Topological Origami Models of Non-Convex



Topological Origami Models of Non-Convex
Topological Origami Models of Non-Convex Polyhedra
Andrea Hawksley∗
Abstract. We present a series of ‘topological’ modular origami models of star polyhedra, as well as a
method for creating such models and a theoretical enumeration of which models are possible to create with our
1 Introduction and Previous Work. Modular
origami is a standard technique for creating polyhedral
models, but most existing. Most current origami
models of nonconvex polyhedra obscure the underlying
connectedness of their faces. We present a series of
‘topological’ origami modular constructions that emphasize the internal connectedness of self-intersecting
polyhedra. The models bear some resemblance to other
modular origami Lang’s ‘polypolyhedra’, as well as
to the work by Hideaki Kawashima, in that they show
underlying intersecting geometries; however their work
is focused on creating edge skeletons of the shapes,
while the current work focuses on representing the
polyhedral faces [3, 4]. Each model is not of intersecting compounds, but a single self-intersecting star
polyhedron. Sculptures similar to those created with
our technique have, however, appeared in non-origami
sculpture [1, 2, 5, 6]
ter discarding those with vertices at infinity and those
with self-intersecting faces.
The underlying geometries of these ‘topological’
models are constructed by removing parts of each face
of the nonconvex polyhedra symmetrically such that the
remaining portions of each face no longer intersect. The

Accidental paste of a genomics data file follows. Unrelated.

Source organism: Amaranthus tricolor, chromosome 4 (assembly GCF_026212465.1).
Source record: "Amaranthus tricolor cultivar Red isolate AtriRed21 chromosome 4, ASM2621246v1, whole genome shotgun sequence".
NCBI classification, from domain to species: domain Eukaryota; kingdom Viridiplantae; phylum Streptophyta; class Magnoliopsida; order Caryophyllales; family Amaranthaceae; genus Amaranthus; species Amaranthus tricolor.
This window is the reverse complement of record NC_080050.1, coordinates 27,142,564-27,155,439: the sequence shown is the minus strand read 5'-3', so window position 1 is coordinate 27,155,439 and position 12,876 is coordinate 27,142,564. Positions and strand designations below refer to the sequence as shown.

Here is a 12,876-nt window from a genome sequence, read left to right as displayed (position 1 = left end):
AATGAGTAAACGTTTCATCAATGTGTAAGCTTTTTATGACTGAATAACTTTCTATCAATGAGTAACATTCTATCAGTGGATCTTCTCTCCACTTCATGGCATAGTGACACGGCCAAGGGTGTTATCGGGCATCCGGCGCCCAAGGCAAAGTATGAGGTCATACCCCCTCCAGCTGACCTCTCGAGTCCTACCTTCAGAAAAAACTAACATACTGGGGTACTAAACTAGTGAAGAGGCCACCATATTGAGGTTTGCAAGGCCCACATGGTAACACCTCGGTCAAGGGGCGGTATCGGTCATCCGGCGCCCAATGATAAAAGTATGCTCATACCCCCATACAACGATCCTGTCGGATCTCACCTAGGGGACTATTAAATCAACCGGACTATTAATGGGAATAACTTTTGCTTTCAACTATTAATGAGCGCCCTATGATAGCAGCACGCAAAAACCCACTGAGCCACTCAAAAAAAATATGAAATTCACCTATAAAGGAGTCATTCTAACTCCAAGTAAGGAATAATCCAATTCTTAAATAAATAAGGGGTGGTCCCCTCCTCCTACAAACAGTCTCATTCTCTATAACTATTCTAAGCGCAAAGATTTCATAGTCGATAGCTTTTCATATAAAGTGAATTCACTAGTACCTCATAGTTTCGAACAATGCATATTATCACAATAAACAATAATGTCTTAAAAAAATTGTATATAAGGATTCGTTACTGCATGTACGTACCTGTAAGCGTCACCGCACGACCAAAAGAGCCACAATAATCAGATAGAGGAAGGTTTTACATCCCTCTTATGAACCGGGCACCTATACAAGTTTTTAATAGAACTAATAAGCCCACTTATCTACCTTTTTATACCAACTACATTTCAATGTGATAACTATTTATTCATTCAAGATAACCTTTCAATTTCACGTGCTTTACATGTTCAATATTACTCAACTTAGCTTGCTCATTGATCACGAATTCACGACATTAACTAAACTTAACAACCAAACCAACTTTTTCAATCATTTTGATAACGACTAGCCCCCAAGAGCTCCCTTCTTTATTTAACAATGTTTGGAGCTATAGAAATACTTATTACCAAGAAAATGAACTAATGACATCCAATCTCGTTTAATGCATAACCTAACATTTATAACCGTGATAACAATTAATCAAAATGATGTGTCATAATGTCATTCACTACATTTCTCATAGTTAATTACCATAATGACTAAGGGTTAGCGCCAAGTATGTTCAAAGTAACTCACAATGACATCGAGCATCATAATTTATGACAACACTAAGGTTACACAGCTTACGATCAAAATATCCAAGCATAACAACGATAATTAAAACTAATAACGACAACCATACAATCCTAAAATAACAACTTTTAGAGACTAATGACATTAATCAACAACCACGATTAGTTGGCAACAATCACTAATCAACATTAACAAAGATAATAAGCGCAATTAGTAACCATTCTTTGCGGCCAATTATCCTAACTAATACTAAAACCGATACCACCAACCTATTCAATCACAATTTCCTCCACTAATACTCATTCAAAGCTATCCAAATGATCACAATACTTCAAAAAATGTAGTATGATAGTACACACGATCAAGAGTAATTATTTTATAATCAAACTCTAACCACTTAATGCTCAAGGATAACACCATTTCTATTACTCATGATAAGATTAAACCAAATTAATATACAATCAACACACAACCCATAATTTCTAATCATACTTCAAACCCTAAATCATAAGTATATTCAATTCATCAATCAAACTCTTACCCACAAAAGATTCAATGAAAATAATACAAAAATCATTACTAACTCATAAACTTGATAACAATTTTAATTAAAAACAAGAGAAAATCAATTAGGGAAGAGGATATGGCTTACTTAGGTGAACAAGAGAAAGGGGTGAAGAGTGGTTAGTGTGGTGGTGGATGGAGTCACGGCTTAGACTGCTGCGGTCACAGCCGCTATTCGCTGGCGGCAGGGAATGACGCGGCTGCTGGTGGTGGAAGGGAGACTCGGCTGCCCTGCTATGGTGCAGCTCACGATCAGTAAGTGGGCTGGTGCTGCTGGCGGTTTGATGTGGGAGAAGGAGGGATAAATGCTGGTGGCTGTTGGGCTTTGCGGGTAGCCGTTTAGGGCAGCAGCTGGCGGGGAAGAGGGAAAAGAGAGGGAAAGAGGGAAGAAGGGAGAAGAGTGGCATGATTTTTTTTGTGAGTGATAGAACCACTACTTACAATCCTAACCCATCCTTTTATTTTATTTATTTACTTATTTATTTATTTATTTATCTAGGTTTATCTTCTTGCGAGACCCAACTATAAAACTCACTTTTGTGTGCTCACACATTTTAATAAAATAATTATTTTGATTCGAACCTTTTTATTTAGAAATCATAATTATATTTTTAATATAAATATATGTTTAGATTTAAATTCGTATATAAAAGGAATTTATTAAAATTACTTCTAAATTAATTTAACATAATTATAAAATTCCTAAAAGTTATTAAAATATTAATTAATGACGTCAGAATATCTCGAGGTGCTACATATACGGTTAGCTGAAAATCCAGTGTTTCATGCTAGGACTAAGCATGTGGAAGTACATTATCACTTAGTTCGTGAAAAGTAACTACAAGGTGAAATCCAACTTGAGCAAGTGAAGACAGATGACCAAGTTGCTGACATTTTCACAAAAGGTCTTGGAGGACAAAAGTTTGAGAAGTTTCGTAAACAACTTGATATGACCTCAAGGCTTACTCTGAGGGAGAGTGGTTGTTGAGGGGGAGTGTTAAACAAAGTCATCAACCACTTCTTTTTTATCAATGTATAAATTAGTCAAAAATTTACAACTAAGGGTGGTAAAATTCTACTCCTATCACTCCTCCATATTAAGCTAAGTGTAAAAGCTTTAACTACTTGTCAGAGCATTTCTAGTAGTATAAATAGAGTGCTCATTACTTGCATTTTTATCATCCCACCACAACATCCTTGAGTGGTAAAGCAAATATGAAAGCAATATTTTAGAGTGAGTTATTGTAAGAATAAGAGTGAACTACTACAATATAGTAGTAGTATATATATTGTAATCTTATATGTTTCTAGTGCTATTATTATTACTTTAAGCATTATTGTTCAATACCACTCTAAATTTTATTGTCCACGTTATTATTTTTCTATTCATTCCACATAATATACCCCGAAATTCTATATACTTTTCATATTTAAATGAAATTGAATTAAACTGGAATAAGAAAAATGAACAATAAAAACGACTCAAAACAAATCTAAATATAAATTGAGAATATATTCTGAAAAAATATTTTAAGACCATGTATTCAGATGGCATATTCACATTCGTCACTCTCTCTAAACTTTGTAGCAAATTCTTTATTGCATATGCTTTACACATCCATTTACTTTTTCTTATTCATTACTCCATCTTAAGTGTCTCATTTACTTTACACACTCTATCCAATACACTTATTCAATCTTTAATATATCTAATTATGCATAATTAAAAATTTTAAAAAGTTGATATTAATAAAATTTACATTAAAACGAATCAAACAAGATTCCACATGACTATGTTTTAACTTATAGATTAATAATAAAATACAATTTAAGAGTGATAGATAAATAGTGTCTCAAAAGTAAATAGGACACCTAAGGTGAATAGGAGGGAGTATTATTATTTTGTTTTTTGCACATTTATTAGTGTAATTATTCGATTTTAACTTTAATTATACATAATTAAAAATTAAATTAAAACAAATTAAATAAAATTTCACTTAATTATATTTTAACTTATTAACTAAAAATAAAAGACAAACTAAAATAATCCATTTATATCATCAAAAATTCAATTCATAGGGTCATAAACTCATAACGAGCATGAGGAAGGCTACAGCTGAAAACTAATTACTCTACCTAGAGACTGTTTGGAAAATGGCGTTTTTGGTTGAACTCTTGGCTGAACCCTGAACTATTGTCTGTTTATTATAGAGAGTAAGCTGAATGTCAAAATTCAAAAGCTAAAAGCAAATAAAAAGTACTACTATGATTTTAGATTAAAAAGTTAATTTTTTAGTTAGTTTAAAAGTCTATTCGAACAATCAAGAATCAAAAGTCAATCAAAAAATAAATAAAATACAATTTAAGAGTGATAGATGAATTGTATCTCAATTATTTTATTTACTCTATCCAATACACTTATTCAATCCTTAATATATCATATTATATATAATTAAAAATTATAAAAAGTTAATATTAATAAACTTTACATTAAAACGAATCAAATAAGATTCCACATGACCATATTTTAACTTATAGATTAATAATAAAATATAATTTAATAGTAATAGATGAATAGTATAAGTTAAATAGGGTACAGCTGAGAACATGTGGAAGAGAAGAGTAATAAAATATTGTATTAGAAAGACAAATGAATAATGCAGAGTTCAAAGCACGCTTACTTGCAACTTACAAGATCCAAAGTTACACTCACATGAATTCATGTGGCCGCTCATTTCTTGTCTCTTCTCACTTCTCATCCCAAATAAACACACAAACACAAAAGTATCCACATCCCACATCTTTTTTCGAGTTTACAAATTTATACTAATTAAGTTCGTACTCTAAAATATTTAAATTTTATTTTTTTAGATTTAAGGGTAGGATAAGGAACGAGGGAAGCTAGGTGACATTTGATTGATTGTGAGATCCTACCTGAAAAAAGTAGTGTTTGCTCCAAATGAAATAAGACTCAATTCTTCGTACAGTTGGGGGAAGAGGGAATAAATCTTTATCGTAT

modules and the resulting models are necessarily chiral.
Figure 3 shows an example of a
face of a great rhombic triacontahedron. In order to maintain connectedness while avoiding intersection
with other units, each face must be
represented by a rotationally symmetric unit that passes through all
of the green points (where the units
connect and the center point) but
avoids all of the red points (where
more than two faces intersect in the
3: Face of
original polyhedron). These con- Figure
the great rhombic
straints still allow room for much triacontahedron,
artistic interpretation, so two mod- with intersection
els designed with this technique and points marked
based on the same polyhedron may
still be very visually distinct.
3 Future Work. Future work in the area of topological origami models include models of non-isohedral
polyhedral by using non-identical modules or by not
representing every face, models with self-intersecting
faces with modules that are not strict subsets of the underlying faces, and models of polyhedra with nonconvex
vertex figures by connecting faces along edges rather
than at vertices or by connecting faces in a non-convex
manner, perhaps by removing parts of each face at the
Figure 1: Origami models of the great rhombic triacontahedron, the medial rhombic triacontahedron, and the small triambic icosahedron
2 Constraints. We use the constraint
that models must be made out of identical units or modules that represent faces
rather than edges. We choose to connect
the modules at their vertices, a choice that
best shows the underlying connectedness
of the faces. This requirement makes it
difficult to model polyhedra with nonconvex vertex figures. With the constraint
that all vertices be represented in the figure and that each module represent a strict
subset of a face, none of the KeplerPoinsot polyhedra are possible. Allowing
models where not all vertices are represented enables us to theoretically model
33 dual nonconvex uniform polyhedra, af-
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[2] George Hart. Frabjous. http://georgehart.
[3] Hideaki Kawashima. Works of hideaki kawashima.
[4] Robert J Lang. Polypolyhedra in origami. In
Origami3: Proceedings of the 3rd International
Meeting of Origami Science, Math, and Education,
pages 153–168, 2002.
module of
∗ Communications Design Group, SAP Labs, San Francisco, CA,
USA, [email protected]
[5] Eve Torrence. A workshop on stellation inspired
sculpture. In Proceedings of Bridges 2011: Mathematics, Music, Art, Architecture, Culture, pages
665–670, 2011.
[6] Robert Webb. Topological models. http://www.